Over the Easter weekend, I was back down in Cork for the Franciscan Well's Easterfest beer festival. This used to be the largest beer festival in Ireland (Republic) but the more recent Dublin festivals have topped it in size. This was also the first year of the festival since the Molson Coors buyout of the Franciscan Well brewery, though I'm not sure about the pub itself which might be independent of the sale.
There is however a Sharp's bar in the little known upstairs bar, well little known by us visitors but no doubt well known by Corkonians. I counted 7 casks from Sharp's but not just for the festival, this is a regular feature I believe. Doom Bar, Cornish Coaster, Sharp's Special, Sharp's Own, Sharp's Ice, Black Rock IPA, Panzerfaust. I wonder if they will continue to have about 7 cask ales from Sharp's or will that be reduced? I would like to see some White Shield on cask and maybe even P2 or Monsieur Rock.
In terms of new beers to me, there was very little from the Irish market since I had recently been to two beer festivals already. I did get to try two new beers though.
From Metalman we have the latest in their Chameleon range (experimental brews). It's called Equinox and is styled as a Wheat Lager. I know of no other commercial wheat lager which made Grainne (brewer) very happy that she was a style breaker. No doubt, there are wheat lagers out there but certainly not in Ireland. Equinox is a little hard to describe. Think of a crisp and refreshing lager and a crisp and refreshing WitBier and then combine them and that's what you have. There's coriander and spice galore along with a sort of lemon citrus. On a strangely cold Easter weekend, it's a good beer but on a hot summer day, this would be hard to beat as a thirst quencher.
Also new (to me) was the return of White Gypsy's Mustang. This is an American style IPA with an ABV of 6.5% and packed full of grapefruit-citrus hops and an impressive caramel malt driven backbone. It's how I like my IPAs, bitter, fruity and chewy.
Also making an appearance was the new Galway Hooker Irish Stout. This is a beer they have been brewing for at least a year for Tig Neachtain where the stout is called Napoleon. They also had Opus II on tap which is their dunkelweiss. Since Galway Hooker plan on producing it normally rather than just for one pub, they are releasing it simply as their Irish Stout and no fancy name. It's a typical dry stout on nitro and better than most.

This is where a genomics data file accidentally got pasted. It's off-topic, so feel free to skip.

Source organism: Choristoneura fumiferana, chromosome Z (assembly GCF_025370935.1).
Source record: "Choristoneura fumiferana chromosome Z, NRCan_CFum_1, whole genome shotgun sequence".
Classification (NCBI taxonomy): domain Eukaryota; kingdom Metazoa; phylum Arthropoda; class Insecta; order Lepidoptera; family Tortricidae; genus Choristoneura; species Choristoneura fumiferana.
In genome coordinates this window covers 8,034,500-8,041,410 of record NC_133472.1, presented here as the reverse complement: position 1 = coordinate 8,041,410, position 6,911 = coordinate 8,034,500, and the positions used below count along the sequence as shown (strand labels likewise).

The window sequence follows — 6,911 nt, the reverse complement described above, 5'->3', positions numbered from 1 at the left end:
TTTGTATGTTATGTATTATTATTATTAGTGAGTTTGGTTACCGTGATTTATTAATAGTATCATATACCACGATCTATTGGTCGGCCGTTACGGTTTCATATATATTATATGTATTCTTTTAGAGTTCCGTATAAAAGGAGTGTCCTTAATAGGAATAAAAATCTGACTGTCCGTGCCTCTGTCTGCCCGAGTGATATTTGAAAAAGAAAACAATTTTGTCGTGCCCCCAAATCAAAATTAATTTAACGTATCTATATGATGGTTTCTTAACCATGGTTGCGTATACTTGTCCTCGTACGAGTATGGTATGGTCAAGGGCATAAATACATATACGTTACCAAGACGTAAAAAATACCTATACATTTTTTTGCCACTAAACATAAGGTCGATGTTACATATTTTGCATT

Dungarvan were there with their usual beers, though most of them with a difference this time. They were dry hopped with different hops than usual. I finally had a chance to try their Mahon Falls RyePA which was lovely.
Helvick Gold was dry hopped with Citra and I have never encountered the cat piss/ammonia aroma that Citra is famous fore like this before. It really did smell like I was changing my cat litter out. Thankfully it tastes of no such thing and the result is very refreshing indeed.
There was one new brewery there. Like Metalman, they are appearing before they have a physical brewery with the beer being brewed at the Franciscan Well at the moment. Seven Windows it turns out are those responsible for the wonderful Mi Dazza stout that appeared at the RDS last September on the Franciscan Well stand. They have another beer now called Sunbeam Pils which I only had a taste of. TheBeerNut had a little more and liked it well enough.
For me, the only one of the 7 Sharp's beers worth taking a serious look at was Black Rock IPA. It's a black IPA as you can guess. There is a very fresh hop aroma off this, like opening a bag of hops and taking a big whiff. It's sort of like a hop tea, very tannic and a little spicy with a little ammonia. It does start to get a little odd after a moment though with a real treacle like sweetness. Had I the time for more beer, I would have had a pint of it.
I did almost miss out on Panzerfaust until TheBeerNut came back all excited. I only had a sip of his and I recall it being interesting but I took no notes and by now I was buzzed enough to just not care. It turns out it's a Gose, a style that's practically extinct and not something I have had before.
With that, it was about 6pm and time to leave. I was staying in Cork so I could stay if I wanted but it was getting busy, I had everything I wanted and since the other guys had to get the train after 8, we went to the new Porterhouse bar at the Mardyke building. I had been there earlier for lunch but it was not open yet and I settled for lunch at the Woolshed next door.
Apart from heading to the Porterhouse for some decent beer, we were mainly there for the shuffle-board a bar game that's far too much fun in my opinion. The €5 charge per 30 mins will put some people off, though sometimes being beer bloggers has advantages with some freebies at the festival and free shuffle-board at the Porterhouse.
The concept is simple, you have a long smooth table covered in sand. You push the puck with your hand and it slides down the table. You want to get the puck to stop in a scoring area without falling in the gutter. I turned out to be rather good at it, though I progressively got worse, possibly down to drinking Chocolate Truffle Stout. Mobile phones don't make very good pucks either.
The bar itself is very nice with the typical Porterhouse copper pipes. Most of the porterhouse beers are available, though hop head was all gone. There was no TSB either though I think they do have a hand pump for it. The ceiling is a cool vaulted brick so you are really in what seems to be a cellar or old storage building and the food is excellent quality too.
After the guys headed off for their train, myself and my wife stayed for one more drink and then headed back to the B&B after a brief walk. I still had to drive home the next day so I was playing it sensible.